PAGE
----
In the past 30 years we’ve learnt more about babies and young children than in the preceding 2,500 years and that has given us new ideas about human nature itself — about knowledge and imagination, truth and consciousness. Thirty years ago most psychologists and philosophers thought that babies and young children were basically defective adults — irrational and egocentric, unable to think logically, take another person’s perspective or reason causally.
If you just looked cursorily at babies and young children, as generations of philosophers did, you might well conclude that there was not much going on. If you looked carefully, as generations of mothers and the great psychologist Jean Piaget did, you would start to appreciate how philosophically significant, fascinating and profound children are.
It is this sophistication that I hope to reveal in my book, The Philosophical Baby. For those of us who are intrigued but, equally, sometimes frustrated by a baby’s apparent lack of reason or awareness of the outside world, I hope that the latest ground-breaking research will explain just how brilliant a baby’s mind really is. Neither mothers nor even Piaget had the recording tools and experimental techniques that we have now that show babies and young children know much more than we ever believed.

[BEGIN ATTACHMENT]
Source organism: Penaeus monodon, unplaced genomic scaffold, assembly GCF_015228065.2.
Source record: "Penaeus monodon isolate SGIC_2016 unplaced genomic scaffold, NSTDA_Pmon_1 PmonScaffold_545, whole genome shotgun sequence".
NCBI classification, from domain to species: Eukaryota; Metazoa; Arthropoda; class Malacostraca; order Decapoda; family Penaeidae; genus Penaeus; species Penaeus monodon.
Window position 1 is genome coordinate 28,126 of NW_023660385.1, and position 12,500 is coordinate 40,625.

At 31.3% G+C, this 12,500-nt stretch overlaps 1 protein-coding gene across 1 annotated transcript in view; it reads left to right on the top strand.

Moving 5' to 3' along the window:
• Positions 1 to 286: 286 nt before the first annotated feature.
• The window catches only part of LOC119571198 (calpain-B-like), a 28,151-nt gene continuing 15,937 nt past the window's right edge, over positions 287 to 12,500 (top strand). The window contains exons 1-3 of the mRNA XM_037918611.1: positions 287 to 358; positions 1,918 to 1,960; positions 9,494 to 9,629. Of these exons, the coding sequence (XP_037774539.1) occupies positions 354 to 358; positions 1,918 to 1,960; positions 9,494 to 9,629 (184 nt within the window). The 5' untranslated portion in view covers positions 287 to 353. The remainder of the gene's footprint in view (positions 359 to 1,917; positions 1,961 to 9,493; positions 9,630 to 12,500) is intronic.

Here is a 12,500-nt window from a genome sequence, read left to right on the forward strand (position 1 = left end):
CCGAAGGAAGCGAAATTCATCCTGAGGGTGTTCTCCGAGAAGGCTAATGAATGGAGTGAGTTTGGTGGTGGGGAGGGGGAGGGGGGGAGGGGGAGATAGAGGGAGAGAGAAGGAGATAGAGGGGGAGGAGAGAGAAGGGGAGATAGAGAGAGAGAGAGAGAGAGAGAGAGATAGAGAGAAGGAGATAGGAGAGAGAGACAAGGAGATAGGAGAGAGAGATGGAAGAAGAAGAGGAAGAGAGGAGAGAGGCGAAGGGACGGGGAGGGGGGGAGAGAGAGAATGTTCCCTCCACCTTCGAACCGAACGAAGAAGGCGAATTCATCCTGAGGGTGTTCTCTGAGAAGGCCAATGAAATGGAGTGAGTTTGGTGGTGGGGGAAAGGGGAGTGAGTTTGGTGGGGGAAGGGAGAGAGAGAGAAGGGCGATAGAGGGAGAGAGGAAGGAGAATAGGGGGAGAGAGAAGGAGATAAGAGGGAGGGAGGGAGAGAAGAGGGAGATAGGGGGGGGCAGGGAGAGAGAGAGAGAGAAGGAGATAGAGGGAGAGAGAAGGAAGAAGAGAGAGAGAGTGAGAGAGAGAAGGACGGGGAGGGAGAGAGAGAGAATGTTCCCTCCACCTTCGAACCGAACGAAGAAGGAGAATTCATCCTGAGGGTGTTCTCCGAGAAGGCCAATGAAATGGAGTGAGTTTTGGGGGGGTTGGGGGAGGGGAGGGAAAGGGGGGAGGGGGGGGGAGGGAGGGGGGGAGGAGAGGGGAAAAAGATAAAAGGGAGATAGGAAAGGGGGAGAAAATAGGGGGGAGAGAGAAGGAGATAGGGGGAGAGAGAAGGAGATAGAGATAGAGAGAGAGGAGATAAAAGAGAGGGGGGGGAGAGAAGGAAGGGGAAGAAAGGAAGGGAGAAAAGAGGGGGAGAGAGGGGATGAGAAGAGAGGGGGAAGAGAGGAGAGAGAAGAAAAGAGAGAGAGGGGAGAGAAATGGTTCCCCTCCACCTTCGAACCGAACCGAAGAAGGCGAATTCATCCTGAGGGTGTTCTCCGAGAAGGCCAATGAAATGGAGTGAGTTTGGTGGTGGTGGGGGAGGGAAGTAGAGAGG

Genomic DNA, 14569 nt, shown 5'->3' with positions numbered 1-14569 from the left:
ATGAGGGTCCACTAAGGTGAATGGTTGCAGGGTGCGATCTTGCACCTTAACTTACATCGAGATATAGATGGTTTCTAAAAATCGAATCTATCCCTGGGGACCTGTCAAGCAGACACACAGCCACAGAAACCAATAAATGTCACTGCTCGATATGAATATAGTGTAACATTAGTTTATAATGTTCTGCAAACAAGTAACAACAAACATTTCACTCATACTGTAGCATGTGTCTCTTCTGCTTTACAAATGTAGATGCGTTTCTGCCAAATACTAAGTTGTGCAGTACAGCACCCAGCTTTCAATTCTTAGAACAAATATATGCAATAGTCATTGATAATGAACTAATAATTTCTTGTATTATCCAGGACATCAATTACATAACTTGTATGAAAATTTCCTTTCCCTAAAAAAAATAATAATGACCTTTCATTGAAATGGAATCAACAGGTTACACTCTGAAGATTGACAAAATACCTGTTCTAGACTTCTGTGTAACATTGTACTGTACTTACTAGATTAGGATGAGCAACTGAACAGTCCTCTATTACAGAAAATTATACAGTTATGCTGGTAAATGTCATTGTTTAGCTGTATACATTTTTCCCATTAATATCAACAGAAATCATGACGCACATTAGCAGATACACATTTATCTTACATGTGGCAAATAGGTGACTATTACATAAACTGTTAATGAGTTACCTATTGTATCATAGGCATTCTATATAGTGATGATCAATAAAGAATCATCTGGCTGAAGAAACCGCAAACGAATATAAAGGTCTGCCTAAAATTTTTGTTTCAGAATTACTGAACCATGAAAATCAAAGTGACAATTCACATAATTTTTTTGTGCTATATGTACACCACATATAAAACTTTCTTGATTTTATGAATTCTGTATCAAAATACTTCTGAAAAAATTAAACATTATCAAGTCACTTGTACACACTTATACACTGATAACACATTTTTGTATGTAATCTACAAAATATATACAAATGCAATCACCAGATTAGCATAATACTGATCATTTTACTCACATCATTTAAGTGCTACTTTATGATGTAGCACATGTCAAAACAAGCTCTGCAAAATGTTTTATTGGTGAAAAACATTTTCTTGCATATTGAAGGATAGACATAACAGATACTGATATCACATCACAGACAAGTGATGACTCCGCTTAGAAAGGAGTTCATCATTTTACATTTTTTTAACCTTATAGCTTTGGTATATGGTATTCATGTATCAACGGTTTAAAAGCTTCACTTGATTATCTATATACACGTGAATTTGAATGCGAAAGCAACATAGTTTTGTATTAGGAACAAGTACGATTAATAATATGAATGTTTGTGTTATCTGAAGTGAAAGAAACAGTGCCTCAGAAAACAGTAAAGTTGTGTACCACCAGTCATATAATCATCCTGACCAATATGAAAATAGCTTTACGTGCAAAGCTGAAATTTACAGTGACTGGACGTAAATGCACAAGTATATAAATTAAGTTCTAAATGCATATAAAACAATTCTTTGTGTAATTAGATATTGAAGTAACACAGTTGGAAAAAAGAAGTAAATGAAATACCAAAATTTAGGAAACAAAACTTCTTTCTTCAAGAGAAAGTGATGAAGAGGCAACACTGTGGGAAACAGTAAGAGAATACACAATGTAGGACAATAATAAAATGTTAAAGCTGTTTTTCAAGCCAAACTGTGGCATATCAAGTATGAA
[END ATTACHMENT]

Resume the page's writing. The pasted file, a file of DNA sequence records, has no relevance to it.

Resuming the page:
One reaction to this research has been to say that all that knowledge must be built into our genes and that, therefore, experience and learning play only a small part. But studies show that this is not the case. Far from being irrational and illogical, in some ways children are brighter than adults. Even the youngest children turn out to have remarkably sophisticated and powerful learning abilities.